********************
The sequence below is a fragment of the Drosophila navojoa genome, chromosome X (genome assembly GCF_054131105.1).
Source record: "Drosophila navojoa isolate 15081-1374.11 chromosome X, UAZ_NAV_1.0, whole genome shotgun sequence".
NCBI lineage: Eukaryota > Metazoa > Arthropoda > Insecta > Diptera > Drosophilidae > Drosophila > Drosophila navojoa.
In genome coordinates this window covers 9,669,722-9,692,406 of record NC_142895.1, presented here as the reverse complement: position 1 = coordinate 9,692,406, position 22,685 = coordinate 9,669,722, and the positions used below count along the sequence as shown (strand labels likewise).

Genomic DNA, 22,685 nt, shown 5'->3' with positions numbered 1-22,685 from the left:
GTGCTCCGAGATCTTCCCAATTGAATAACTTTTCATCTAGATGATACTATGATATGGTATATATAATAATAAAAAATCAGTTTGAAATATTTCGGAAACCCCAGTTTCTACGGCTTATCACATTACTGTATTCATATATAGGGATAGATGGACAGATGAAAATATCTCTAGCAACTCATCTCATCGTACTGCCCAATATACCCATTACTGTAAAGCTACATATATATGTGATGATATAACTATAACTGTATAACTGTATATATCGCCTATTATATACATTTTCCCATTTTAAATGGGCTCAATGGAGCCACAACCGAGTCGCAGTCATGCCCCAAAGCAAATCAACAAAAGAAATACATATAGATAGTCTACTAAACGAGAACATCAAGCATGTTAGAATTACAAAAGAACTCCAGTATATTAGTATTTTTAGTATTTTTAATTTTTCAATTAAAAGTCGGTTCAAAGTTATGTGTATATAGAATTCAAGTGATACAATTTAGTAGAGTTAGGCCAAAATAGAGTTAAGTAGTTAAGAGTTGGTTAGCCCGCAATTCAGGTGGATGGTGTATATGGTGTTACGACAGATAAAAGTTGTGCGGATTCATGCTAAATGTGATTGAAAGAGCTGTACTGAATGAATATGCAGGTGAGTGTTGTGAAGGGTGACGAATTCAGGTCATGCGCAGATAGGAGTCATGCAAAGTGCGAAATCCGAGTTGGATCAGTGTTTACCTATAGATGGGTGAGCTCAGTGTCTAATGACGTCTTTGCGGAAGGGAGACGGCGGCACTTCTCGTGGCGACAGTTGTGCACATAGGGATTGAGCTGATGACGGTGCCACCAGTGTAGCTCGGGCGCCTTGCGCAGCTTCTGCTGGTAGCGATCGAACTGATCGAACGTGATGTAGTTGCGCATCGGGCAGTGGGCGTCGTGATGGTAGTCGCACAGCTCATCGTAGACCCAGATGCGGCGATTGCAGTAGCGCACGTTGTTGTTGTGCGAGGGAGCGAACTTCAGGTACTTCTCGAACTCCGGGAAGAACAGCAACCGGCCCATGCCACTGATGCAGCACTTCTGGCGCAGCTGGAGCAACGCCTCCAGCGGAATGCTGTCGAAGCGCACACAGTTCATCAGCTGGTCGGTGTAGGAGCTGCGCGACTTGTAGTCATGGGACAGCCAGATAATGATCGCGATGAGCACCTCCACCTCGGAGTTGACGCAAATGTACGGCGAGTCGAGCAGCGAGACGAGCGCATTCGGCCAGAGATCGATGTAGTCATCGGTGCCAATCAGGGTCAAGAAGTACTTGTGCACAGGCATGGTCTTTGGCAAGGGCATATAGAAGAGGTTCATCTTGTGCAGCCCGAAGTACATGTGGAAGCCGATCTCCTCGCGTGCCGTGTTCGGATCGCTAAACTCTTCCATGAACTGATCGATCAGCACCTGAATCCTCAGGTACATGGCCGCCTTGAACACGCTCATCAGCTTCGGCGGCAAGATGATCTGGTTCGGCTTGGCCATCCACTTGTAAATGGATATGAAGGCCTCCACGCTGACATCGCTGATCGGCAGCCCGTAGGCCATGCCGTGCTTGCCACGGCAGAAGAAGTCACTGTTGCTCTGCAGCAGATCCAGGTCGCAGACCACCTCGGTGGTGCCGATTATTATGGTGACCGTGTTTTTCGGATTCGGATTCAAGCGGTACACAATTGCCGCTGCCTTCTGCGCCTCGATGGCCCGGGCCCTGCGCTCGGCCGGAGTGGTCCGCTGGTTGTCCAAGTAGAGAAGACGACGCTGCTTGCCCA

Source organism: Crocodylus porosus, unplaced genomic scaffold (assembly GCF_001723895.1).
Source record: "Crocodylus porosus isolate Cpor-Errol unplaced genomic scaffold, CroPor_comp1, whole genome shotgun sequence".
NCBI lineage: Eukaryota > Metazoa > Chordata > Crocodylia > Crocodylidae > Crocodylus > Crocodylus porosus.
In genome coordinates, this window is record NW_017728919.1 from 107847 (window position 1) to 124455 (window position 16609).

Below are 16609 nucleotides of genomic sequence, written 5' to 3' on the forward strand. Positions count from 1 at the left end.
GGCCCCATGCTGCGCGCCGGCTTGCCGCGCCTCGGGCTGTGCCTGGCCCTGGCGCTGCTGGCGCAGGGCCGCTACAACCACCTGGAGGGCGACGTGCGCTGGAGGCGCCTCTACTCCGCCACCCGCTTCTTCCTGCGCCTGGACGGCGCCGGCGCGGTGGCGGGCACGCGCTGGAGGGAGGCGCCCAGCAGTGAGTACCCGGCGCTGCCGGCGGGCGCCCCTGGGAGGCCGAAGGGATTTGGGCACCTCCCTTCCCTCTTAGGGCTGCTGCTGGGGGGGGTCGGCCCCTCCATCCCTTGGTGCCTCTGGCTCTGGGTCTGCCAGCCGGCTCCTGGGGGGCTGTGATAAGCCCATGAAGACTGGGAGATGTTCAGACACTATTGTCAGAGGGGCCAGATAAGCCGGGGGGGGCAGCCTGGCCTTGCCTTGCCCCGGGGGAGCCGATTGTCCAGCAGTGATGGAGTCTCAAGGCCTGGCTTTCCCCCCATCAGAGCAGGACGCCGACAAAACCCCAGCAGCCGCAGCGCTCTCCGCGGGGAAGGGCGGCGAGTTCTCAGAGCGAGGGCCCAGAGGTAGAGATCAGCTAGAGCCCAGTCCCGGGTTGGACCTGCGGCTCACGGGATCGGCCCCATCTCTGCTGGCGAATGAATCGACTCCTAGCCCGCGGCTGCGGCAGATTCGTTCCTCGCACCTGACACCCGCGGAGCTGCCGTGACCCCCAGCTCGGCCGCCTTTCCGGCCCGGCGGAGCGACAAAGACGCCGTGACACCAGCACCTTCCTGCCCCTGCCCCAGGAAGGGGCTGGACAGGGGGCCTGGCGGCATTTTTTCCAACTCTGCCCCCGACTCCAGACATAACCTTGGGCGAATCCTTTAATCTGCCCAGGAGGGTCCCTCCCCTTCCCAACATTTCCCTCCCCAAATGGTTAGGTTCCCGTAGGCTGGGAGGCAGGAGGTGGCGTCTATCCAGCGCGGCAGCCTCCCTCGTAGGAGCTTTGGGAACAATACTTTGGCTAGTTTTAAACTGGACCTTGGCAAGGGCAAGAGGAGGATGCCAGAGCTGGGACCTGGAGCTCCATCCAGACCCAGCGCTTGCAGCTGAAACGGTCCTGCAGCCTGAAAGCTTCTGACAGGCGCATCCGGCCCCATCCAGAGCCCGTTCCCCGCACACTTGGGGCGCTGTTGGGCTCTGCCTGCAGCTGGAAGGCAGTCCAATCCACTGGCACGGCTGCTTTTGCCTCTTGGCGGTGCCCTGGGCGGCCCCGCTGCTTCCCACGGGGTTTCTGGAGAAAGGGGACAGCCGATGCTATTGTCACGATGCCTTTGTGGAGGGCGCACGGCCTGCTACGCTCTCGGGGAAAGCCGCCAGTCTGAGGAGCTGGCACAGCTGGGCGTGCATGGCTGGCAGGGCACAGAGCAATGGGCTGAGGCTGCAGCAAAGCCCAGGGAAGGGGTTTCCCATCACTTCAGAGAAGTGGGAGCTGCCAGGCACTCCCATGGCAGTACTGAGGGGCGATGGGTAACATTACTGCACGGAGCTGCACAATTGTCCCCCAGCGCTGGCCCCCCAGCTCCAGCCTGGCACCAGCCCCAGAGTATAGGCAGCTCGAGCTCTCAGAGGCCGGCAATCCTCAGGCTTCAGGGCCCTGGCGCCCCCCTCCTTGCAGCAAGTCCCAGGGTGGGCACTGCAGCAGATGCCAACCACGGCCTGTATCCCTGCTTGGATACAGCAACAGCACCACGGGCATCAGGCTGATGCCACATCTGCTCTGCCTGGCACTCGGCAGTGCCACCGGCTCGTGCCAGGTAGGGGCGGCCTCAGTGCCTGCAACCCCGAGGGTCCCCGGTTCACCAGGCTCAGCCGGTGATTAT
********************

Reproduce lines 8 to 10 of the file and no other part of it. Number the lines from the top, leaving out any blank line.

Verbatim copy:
Source record: "Crocodylus porosus isolate Cpor-Errol unplaced genomic scaffold, CroPor_comp1, whole genome shotgun sequence".
NCBI lineage: Eukaryota > Metazoa > Chordata > Crocodylia > Crocodylidae > Crocodylus > Crocodylus porosus.
In genome coordinates, this window is record NW_017728919.1 from 107847 (window position 1) to 124455 (window position 16609).